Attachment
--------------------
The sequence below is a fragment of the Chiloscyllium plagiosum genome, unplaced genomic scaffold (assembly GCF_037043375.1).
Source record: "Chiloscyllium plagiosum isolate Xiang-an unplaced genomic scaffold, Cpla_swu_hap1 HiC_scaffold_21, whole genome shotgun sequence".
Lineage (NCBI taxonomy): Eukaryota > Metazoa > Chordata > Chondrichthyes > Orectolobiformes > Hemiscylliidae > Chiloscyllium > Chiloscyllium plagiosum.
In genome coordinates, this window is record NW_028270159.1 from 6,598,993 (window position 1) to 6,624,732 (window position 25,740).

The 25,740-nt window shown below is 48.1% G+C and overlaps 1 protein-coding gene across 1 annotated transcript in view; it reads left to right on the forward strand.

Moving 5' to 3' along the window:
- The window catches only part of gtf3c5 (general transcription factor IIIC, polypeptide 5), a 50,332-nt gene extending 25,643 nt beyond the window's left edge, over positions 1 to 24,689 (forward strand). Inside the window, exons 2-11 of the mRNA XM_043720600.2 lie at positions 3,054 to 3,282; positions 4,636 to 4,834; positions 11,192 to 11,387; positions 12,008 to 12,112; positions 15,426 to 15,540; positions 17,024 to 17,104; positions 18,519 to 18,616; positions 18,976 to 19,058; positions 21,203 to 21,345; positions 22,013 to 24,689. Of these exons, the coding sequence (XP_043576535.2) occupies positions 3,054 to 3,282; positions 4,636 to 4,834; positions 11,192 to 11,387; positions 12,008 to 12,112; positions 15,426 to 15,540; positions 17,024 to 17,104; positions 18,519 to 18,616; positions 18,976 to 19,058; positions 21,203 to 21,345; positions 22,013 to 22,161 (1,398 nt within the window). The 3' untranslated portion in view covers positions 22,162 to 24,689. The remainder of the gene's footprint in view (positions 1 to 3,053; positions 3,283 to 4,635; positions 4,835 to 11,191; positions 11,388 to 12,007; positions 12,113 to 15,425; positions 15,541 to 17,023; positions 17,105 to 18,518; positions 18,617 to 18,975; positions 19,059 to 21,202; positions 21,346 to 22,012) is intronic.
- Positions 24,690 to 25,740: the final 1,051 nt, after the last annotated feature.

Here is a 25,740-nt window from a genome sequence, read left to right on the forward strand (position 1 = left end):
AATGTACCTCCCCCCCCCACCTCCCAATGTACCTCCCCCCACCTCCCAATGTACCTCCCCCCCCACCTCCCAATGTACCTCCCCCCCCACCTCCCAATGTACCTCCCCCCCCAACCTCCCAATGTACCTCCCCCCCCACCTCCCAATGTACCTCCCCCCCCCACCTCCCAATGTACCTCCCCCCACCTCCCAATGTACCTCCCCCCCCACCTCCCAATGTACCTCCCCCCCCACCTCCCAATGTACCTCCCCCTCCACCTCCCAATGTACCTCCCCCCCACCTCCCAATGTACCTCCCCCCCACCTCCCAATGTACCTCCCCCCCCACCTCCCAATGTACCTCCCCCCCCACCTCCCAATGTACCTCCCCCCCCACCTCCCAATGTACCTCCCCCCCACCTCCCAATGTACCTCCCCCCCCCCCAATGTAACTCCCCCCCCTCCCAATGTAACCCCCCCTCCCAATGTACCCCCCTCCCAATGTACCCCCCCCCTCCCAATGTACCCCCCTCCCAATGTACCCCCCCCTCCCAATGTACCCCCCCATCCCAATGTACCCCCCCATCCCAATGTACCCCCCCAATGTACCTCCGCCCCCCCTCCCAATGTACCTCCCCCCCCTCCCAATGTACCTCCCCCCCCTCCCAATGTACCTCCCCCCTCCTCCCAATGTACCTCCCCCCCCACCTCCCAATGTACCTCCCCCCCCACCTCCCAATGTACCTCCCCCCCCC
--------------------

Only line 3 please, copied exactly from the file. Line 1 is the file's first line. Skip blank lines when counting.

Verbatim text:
Lineage (NCBI taxonomy): Eukaryota > Metazoa > Chordata > Chondrichthyes > Orectolobiformes > Hemiscylliidae > Chiloscyllium > Chiloscyllium plagiosum.